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Beacon of Safety


The wide world of technology is ever-growing and never ceases to amaze, especially when new and innovative technologies are adapted to create a safe and productive industry. Michael Jones writes about beacon proximity sensing making our mines safer.

Bluetooth beacons are a rapidly growing technology spanning pretty much every business sector. Looking to the future, more and more consumer devices will become equipped with low energy Bluetooth connectivity as the Internet of Things (IoT) evolves. What this will mean is that pretty much everything around us will be interconnected and have the ability to make autonomous decisions. This will enable us to improve workplace environments, particularly in the area of safety.

The mining industry can benefit greatly right now from this technology in many and varied ways. Beacon technology is relatively simple in principle. A beacon is simply a miniature radio transmitter that is very efficient, requiring minimal power consumption which allows it to operate for up to two years on coin cell batteries.

Each beacon transmits a unique signature which is used to identify itself. By measuring the strength of the signal being received, the distance to the beacon can be established. Because each beacon has a unique identifier it can represent the asset, person or place attached to it.

The second part of the equation is to have a device capable of receiving the signal and translating it into who or what it represents. From here, information systems can make a decision and/or a response determined by the identification and strength of the signal.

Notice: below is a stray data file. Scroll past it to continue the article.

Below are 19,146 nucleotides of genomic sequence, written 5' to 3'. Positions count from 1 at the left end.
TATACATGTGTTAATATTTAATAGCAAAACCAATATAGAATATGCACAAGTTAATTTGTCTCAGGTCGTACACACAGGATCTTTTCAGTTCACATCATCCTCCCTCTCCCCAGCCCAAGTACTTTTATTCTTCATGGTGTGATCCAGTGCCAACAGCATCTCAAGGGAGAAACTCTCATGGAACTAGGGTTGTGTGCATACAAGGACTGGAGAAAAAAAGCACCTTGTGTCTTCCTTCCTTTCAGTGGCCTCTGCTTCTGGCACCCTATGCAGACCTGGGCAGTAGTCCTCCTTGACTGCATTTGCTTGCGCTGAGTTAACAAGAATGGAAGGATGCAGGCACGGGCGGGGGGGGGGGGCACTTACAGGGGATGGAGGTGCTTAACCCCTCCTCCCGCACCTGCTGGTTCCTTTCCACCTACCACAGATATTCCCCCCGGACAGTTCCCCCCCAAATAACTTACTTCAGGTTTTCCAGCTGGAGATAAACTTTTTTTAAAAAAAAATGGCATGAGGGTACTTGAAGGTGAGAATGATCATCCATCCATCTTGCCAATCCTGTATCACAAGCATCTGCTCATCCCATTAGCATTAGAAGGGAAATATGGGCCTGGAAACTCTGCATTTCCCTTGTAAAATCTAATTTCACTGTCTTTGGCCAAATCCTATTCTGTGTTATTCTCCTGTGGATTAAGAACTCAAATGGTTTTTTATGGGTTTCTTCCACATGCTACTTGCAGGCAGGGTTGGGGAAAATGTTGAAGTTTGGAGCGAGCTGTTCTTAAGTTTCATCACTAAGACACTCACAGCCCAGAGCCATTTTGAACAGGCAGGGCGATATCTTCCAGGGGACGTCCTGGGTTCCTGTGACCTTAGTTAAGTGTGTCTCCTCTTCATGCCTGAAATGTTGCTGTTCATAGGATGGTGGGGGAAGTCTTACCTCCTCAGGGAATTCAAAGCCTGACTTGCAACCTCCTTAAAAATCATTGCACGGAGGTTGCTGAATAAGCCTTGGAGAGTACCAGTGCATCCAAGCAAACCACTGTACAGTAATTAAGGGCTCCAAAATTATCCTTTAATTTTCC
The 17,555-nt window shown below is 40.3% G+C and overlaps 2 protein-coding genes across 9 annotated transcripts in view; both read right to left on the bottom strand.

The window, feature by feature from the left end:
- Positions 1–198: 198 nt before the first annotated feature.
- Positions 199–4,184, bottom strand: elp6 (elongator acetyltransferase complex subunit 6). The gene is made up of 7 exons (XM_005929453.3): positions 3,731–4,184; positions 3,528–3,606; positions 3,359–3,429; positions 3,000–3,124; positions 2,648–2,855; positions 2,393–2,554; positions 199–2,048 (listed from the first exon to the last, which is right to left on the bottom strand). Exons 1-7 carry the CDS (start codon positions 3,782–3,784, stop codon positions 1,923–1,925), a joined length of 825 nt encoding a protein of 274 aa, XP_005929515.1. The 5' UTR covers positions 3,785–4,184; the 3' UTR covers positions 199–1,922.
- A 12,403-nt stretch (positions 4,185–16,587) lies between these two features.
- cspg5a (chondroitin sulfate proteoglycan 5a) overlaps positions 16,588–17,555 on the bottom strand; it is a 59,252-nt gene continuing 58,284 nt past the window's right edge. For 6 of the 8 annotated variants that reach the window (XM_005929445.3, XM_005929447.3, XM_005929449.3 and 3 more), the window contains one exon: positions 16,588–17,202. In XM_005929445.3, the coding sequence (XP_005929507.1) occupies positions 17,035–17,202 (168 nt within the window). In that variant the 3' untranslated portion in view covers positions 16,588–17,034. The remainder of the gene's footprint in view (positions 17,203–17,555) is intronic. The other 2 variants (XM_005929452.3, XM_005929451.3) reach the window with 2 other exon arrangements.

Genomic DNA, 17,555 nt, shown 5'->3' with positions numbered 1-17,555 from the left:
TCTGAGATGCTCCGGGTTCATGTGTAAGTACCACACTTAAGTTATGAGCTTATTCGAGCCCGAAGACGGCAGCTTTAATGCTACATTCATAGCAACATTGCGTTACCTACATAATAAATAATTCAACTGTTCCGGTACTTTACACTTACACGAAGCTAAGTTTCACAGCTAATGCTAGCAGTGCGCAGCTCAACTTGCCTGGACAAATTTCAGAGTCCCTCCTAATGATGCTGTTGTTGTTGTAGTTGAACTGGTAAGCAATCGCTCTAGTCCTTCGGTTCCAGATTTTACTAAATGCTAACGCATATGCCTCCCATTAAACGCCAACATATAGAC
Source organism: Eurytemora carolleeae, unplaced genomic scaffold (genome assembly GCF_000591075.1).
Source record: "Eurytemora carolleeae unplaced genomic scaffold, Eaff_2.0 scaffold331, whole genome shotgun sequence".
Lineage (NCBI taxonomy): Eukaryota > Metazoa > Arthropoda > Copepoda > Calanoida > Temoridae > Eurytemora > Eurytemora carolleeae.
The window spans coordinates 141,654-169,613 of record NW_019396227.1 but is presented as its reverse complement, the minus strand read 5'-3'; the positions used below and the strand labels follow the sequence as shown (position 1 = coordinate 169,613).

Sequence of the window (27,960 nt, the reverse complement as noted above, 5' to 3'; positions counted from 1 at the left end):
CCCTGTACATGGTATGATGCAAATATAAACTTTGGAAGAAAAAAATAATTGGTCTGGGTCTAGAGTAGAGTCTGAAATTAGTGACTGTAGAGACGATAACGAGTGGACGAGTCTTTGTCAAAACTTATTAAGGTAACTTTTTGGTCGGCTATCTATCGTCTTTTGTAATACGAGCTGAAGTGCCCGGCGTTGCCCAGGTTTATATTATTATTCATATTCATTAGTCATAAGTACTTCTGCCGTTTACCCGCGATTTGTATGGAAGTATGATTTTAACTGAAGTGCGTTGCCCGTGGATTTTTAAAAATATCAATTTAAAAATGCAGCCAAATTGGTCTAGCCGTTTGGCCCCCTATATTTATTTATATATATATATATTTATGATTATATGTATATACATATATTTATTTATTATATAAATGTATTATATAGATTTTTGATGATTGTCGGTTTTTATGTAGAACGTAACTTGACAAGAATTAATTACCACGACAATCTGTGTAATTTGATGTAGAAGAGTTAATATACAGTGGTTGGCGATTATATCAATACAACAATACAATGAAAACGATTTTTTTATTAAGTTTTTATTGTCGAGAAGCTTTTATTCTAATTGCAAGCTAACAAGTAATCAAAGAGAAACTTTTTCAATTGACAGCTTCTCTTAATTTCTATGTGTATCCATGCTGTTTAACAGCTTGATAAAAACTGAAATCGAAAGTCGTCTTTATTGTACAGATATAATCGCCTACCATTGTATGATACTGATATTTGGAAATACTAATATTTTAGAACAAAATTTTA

So how does that help mining?

Well, we can apply various logic to the quantity, combination, and status of beacons present at a location. From this information, a considerable range of ‘smarts’ can be achieved.

A pretty intuitive application of this technology is to implement automated safety zones. This type of implementation allows a machine to react to a miner’s presence by switching off when it detects a beacon signal exceeding a predetermined level. In other words, if a worker gets too close to the machine, it will automatically turn off.

We can employ more sophistication by creating rules whereby a machine will only operate if a licenced/qualified person is present. Furthermore, let’s say we need someone to observe the machinery being used from a safe distance – the same technique can be applied. The machine can now also require the detection of another person at a safe distance (nearby but no closer than the specified safe distance) before it will operate.

An emergency function could also be incorporated into the beacon that, when pressed, will turn the machine off remotely.

Beacons can also be used to monitor vehicles and driving behaviours. Vehicle monitoring systems are commonplace on mining sites, however, beacons can provide functionality over and above current systems.

For example, all personnel getting into vehicles can be recognised from their beacons and recorded – not just the driver. The same system can monitor the usual driving behaviour, along with acting proactively to avoid dangerous situations. For example, let’s say a vehicle moves too close to machinery or people. When such tolerance is exceeded, the system can alarm within the cab in conjunction with stopping the machinery and/or alerting the person(s) in danger.

Another simple application can be detecting the presence of vehicles arriving at the workshop for maintenance. The system queues the vehicle automatically as it arrives.

Rapidly determining the location of who and what on site can be mean difference between life and death. Consider a worker is buried in a landslide – their beacon can identify where rescuers should dig.